The oldest surviving examples of Pali in the world were inscribed on gold and silver and placed in the Khin Ba relic chamber at Sri Ksetra located along the Irrawaddy river that flows north to south in present Myanmar. The site is described as an important Pyu settlement; the term Pyu being used to define a population group with shared characteristics including funerary customs. Inscriptions from the valley in Prakrit, Pali and Pyu originate from the 3rd to 13th centuries CE. It is suggested that the sizes of bricks used at Sri Ksetra match those known from early sites in Andhra and date from the 1st century BCE to 1st century CE. 4th and 5th century Buddhist and Hindu artefacts have been found in the burial terraces around Sri Ksetra, including Buddhist clay sealings and Visnu images. Around the middle of the 1st millennium CE, pottery urns gave way to large stone urns, cylindrical in shape with a flat base. Five such stone burial urns with one-line inscriptions in Pyu were excavated 70m south of the Payagyi Stupa, outside the northwest walls of the city at Sri Ksetra, indicating names of Sanskritic origin of elite groups using the urns for royal burials.
The Khin Ba mound is a part of the cluster of three stupas, many stepped burial terraces, city walls and moats. These stupas are considered some of the earliest Buddhist monuments in the country and date from the middle of the first millennium CE. An outstanding find inside the brick-lined relic chamber was a manuscript of twenty gold leaves in the form of a palm-leaf manuscript inscribed with excerpts from eight Canonical texts. The sandstone slabs covering the relic chamber were carved in low relief and showed an ‘Andhra style’ stupa with five tiers of chhatras or umbrella-like structures. Clearly the enshrinement of relics shared several features in the two regions of coastal Andhra and the Irrawaddy valley, though practices varied in other parts of the subcontinent, such as coastal Odisha. Subsequent research has focussed on identification of Pyu inscription (inventory number PYU040) held at the Hanthawaddy Archaeological Museum in Bago, Burma, and its possible links to the Andhra region. Another region of interest is the west coast of the Malay peninsula dotted with caves and shrines affiliated with both Hinduism and Buddhism. Did these ancient coastal temples have relevance in the 17th and 18th centuries, after the entry of the Europeans in the Bay of Bengal?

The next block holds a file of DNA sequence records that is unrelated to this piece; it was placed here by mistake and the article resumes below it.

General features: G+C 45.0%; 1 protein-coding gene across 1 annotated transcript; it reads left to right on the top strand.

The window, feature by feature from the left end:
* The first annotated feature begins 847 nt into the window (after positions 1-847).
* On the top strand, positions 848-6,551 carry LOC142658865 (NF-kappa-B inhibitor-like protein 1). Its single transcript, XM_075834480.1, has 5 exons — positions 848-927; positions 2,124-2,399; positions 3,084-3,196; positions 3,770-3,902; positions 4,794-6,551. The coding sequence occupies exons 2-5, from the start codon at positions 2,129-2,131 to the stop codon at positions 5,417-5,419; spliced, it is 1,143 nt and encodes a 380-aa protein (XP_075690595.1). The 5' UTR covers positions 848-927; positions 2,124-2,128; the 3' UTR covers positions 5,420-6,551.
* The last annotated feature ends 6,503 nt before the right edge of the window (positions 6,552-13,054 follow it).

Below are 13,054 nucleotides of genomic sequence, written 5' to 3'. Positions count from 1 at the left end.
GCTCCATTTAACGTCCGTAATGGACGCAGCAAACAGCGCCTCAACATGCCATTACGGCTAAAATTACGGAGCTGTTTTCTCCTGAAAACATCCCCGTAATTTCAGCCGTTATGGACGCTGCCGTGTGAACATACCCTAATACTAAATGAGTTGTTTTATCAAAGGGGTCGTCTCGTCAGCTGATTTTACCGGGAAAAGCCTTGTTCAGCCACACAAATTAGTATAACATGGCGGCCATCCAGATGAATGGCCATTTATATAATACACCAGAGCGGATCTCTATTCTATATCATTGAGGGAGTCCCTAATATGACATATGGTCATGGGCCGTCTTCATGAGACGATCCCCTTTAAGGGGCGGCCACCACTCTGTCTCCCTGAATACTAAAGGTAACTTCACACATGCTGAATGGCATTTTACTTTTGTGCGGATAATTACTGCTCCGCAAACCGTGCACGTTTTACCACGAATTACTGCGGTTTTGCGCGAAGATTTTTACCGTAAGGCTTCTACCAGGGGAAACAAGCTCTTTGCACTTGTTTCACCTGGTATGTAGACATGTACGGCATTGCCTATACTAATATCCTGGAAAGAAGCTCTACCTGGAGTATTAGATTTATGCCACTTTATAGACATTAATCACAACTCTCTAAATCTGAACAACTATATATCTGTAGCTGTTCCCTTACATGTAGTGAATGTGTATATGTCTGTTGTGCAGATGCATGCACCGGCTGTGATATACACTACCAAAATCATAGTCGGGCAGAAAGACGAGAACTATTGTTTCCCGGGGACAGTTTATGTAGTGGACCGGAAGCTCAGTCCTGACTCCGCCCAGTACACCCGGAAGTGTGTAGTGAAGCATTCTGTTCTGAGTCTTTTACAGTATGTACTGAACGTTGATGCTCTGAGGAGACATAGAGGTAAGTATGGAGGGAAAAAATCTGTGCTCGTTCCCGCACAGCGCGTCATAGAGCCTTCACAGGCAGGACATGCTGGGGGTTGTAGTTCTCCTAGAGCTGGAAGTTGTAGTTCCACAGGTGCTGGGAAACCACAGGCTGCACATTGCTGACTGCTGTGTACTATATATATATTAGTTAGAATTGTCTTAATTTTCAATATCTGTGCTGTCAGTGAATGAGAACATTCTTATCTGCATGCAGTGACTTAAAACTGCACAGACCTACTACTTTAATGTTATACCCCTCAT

The coastal temples
The temples on the east coast of India were often referred to as pagodas by European sailors and provided an easy means of identification of regional centres. Mahabalipuram, 55 km south of Madras, was known by seamen as the Seven Pagodas; the Sun temple at Konarak on the Orissa coast was called the Black Pagoda. Interestingly another temple site referred to in sailors’ accounts is the White Pagoda, or the temple of Jagannatha in Puri, Odisha and the Chinese pagoda at Nagapattinam on the Tamil coast. All these temples were monumental structures dating from the 9th to 14th centuries CE. Their construction at strategically chosen locations made them easily visible to sailors, merchants and travellers, when approaching the coast.
The 13th century sun temple at Konarak, on the shores of the Bay of Bengal, faces the rising sun. This temple is a monumental representation of the sun god Surya’s chariot; its 24 wheels are decorated with symbolic designs, and it is led by a team of six horses. While secondary writings refer to Tamil merchant guilds and Arab and Persian merchants in the 13th century, much less is known about the participation of the Odisha coast in Bay of Bengal’s maritime networks.Mahabalipuram is located on the River Palar, which joins the sea at Sadras, about 50 km to the north. The site comprises rock-cut cave temples, nine monolithic shrines known locally as rathas, three structural temples referred to as Shore temples, and several rock-cut images that dot the area along the coast. Human activity in the area started in the Iron Age and continued well into the present. Several European travellers, such as William Chambers who visited Mahabalipuram in 1772 and 1776, refer to local memory that mentions several temples on the coast, some of which are described as having been swallowed by the sea. Another traveller, J.W. Coombes, stated that the pagodas once stood on the edge of the shore, and their copper domes reflected sunlight and served as nautical landmarks. There is also evidence of a lighthouse on the rocks behind the temples and caves. The so-called Chinese Pagoda at Nagapattinam no longer survives as it was demolished by French Jesuits in the 19th century to make way for a college building (fig.4). How do these coastal structures inform us about the nature of sailing across the Bay of Bengal?